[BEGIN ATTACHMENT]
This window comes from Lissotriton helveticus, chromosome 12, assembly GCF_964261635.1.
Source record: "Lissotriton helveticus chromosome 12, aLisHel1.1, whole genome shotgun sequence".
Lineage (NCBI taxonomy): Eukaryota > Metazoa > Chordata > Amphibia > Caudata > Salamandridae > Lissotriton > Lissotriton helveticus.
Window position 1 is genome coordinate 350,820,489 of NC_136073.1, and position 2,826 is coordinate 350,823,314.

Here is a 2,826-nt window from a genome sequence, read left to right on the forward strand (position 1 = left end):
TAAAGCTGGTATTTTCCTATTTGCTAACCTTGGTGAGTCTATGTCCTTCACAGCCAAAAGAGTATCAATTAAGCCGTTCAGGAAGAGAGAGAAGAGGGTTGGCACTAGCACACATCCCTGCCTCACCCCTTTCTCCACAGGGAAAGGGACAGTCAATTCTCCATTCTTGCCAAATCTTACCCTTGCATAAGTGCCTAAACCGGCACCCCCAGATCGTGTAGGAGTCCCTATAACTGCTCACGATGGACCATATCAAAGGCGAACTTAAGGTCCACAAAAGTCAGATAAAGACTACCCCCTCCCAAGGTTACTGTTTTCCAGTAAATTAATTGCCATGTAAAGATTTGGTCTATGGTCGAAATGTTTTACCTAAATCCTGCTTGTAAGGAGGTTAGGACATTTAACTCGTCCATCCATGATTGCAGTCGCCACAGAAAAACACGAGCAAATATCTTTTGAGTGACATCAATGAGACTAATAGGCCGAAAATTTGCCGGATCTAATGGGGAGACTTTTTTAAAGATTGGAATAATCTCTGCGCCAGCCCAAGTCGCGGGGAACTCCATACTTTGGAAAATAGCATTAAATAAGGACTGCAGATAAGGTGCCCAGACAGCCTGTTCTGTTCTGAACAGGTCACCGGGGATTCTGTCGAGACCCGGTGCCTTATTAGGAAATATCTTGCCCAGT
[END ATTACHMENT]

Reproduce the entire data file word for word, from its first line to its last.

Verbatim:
This window comes from Lissotriton helveticus, chromosome 12, assembly GCF_964261635.1.
Source record: "Lissotriton helveticus chromosome 12, aLisHel1.1, whole genome shotgun sequence".
Lineage (NCBI taxonomy): Eukaryota > Metazoa > Chordata > Amphibia > Caudata > Salamandridae > Lissotriton > Lissotriton helveticus.
Window position 1 is genome coordinate 350,820,489 of NC_136073.1, and position 2,826 is coordinate 350,823,314.

Here is a 2,826-nt window from a genome sequence, read left to right on the forward strand (position 1 = left end):
TAAAGCTGGTATTTTCCTATTTGCTAACCTTGGTGAGTCTATGTCCTTCACAGCCAAAAGAGTATCAATTAAGCCGTTCAGGAAGAGAGAGAAGAGGGTTGGCACTAGCACACATCCCTGCCTCACCCCTTTCTCCACAGGGAAAGGGACAGTCAATTCTCCATTCTTGCCAAATCTTACCCTTGCATAAGTGCCTAAACCGGCACCCCCAGATCGTGTAGGAGTCCCTATAACTGCTCACGATGGACCATATCAAAGGCGAACTTAAGGTCCACAAAAGTCAGATAAAGACTACCCCCTCCCAAGGTTACTGTTTTCCAGTAAATTAATTGCCATGTAAAGATTTGGTCTATGGTCGAAATGTTTTACCTAAATCCTGCTTGTAAGGAGGTTAGGACATTTAACTCGTCCATCCATGATTGCAGTCGCCACAGAAAAACACGAGCAAATATCTTTTGAGTGACATCAATGAGACTAATAGGCCGAAAATTTGCCGGATCTAATGGGGAGACTTTTTTAAAGATTGGAATAATCTCTGCGCCAGCCCAAGTCGCGGGGAACTCCATACTTTGGAAAATAGCATTAAATAAGGACTGCAGATAAGGTGCCCAGACAGCCTGTTCTGTTCTGAACAGGTCACCGGGGATTCTGTCGAGACCCGGTGCCTTATTAGGAAATATCTTGCCCAGT